Friuli – Maniago – a slap up feed with an old friend

Maniago (Manià in Friulian) is a small town, with a population of around 12,000 inhabitants, in the province of Friuli, at the foot of the Dolomite mountains. Maniago is the adopted home of my old friend Barbara whom I last saw in her hometown Trieste back in 2013 (my post here). I came for a visit on a day trip from Treviso in early November 2020, just a few weeks before the second Covid lockdown.

After picking me up at the station with her son Antonio, Angela treated me to a wonderful lunch at Ristorante Antica Taverna, the best restaurant in town, where she works as the communications manager, alongside her partner Francesco who is front of house.

The restaurant is located in the beautiful Palazzo d’Attimis-Maniago, the former residence of the Lords of Maniago since the 16th century, although the current form of the building dates from the early 1700s. The recently restored Baroque rooms feature beautiful stucco work, wall murals and Murano chandeliers. The palace is located in an eight-hectare park, including a lovely Italian garden, which makes it eminently suitable for its new role as a hotel for hosting conferences and weddings. Video here.

After a welcome cicheto of a Lardo Crostini and a glass of Prosecco, I started with the San Daniele con Focaccina e Verdurine all Agro (cured ham with focaccia, cheese and pickles). Prosecco and San Daniele are both local towns only a short distance away from Maniago. My Verona map here. The name San Daniele is synonymous with the production of cured prosciutto ham which, in my humble opinion, is preferrable to that of its more famous competitor Parma. In comparison San Daniele ham is slightly sweeter and less salty whereas Parma has an earthier flavour.

For my first course I really enjoyed the Cjarsons di Mele Antiche e Pitina, Ricotta Salata, Burro Nocciola. Cjarsons (love the spelling, the j is silent in pronunciation) are a local ravioli, accompanied here by slices of fresh apple, pitina, aged ricotta, and hazlenut butter. Pitina is a kind of Frulian meatball made of smoked goat or chamois meat.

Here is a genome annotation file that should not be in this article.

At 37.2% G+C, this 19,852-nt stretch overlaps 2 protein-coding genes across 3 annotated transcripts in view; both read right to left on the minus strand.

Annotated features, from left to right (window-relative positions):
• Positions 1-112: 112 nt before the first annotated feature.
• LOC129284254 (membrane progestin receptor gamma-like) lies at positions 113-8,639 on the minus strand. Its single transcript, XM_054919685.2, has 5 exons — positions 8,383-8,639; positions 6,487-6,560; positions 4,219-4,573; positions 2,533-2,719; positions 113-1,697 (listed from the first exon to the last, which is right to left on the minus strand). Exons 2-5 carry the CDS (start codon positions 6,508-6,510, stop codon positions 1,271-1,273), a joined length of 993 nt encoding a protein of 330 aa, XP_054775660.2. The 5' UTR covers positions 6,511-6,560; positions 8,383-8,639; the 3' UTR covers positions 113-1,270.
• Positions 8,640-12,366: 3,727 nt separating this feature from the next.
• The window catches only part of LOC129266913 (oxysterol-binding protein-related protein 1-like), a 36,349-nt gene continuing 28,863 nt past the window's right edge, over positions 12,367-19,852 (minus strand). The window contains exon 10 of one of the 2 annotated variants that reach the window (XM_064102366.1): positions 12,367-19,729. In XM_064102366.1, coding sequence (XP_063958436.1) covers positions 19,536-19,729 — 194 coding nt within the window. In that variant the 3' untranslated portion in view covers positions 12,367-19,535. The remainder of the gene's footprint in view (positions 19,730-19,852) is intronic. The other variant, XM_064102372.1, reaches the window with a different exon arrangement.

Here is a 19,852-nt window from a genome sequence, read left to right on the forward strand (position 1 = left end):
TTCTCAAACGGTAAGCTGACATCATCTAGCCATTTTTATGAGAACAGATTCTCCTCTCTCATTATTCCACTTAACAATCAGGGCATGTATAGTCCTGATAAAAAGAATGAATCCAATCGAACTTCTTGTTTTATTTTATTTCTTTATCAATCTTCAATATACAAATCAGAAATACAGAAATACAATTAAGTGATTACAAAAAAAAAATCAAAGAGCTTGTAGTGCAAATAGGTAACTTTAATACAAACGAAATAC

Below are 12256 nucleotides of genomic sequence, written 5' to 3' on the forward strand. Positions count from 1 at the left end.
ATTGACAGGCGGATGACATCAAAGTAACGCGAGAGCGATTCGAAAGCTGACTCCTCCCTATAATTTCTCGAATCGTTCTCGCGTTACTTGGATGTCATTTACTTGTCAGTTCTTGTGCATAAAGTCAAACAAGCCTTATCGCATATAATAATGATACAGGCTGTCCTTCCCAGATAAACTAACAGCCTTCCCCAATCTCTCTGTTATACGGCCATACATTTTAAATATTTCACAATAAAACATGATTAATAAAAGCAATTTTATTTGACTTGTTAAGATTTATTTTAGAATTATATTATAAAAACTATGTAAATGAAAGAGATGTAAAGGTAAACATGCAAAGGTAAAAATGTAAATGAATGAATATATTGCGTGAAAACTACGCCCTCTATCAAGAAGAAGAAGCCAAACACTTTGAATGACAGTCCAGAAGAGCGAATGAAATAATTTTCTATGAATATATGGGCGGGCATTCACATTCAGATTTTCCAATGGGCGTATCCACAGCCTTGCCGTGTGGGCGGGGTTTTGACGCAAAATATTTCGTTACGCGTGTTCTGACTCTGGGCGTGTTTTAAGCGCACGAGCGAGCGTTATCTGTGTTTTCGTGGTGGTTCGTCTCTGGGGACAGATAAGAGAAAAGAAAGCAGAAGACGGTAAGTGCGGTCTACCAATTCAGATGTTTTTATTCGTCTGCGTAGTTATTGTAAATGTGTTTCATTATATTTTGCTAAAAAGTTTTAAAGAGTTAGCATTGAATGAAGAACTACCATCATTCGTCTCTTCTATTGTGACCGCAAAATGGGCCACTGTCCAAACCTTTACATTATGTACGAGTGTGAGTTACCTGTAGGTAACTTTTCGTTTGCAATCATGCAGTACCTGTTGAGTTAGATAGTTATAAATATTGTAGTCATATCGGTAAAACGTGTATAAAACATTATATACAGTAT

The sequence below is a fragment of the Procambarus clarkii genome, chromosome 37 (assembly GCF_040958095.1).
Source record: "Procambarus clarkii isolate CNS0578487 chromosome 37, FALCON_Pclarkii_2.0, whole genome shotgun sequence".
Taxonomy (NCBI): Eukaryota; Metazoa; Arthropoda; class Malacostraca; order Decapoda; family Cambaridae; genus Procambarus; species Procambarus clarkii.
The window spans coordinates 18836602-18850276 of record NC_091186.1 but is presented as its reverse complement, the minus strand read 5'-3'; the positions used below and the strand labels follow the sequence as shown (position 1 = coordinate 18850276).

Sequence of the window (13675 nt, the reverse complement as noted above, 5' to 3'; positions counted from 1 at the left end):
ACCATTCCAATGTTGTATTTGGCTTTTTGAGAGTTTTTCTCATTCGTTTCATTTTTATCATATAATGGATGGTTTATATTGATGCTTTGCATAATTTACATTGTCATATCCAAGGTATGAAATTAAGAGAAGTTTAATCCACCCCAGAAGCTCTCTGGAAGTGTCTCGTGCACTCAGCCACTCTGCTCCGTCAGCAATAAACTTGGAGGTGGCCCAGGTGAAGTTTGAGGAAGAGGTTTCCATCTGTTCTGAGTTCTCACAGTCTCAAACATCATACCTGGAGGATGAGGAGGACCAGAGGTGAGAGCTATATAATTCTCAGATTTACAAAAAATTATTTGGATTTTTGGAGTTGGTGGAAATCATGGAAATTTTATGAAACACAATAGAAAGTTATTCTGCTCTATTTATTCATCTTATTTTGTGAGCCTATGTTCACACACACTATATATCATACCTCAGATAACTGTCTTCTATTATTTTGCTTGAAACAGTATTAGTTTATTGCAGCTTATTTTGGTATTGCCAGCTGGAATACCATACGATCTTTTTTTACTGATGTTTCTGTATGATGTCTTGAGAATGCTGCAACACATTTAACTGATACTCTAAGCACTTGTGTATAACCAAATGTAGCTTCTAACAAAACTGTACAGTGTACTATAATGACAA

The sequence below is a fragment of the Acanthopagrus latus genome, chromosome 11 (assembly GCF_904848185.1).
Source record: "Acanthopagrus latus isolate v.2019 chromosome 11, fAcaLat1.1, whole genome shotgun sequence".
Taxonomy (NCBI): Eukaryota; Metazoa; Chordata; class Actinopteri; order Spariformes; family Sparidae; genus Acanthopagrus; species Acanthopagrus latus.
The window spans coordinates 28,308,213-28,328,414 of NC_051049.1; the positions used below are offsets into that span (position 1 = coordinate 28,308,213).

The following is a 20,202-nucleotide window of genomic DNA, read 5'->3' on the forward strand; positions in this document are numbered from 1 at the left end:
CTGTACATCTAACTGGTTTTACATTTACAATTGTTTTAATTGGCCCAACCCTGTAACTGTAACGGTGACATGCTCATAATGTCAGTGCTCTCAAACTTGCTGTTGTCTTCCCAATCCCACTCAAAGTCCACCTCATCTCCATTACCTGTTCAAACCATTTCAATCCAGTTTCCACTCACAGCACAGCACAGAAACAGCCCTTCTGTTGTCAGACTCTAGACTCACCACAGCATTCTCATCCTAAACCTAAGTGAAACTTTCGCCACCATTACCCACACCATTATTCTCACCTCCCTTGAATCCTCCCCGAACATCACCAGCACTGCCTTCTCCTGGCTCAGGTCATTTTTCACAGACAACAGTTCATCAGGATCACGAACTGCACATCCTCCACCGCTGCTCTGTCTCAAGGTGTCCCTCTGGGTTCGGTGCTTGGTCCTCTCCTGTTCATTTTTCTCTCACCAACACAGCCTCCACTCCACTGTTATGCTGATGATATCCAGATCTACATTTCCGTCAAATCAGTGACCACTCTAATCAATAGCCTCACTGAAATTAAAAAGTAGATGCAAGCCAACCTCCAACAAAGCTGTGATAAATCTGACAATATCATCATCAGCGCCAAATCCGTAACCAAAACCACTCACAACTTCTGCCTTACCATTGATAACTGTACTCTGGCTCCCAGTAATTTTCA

We had locally produced wines with each course, first a 2019 Pinot Nero called Confinis by Francesco Rotolo and later a 2018 Merlot by Sancin, both very good.

For my main course I went for the Medaglioni di Cervo Bardati al Guanicale, Zucca Essicata; medallions of venison served with pork cheek, dessicated pumpkin, purple potato puree and a fruit reduction. This was a delicious combination of local, seasonal ingredients given a modern presentation. Very enjoyable indeed.

And to finish the restaurant’s wonderful Fiore di Latte Gelato; homemade cow’s milk mozzarella ice cream, which Francesco served from a milk churn and drizzled with hot chocolate sauce. So good!

Finally, a snifter of Diplomatico Reserva, an aged Venezuelan rum (a personal favourite), and a Caffè Macchiato conspired to create the perfect ending.

So pretty much a perfect meal, served in beautiful surroundings with great company. Many thanks to Angela, Francesco and Antonio for their fantastic Frulian hospitality! I hope it’s not too long till the next time we sit down together again.

Next I’m in Novara, over in Piedmont…

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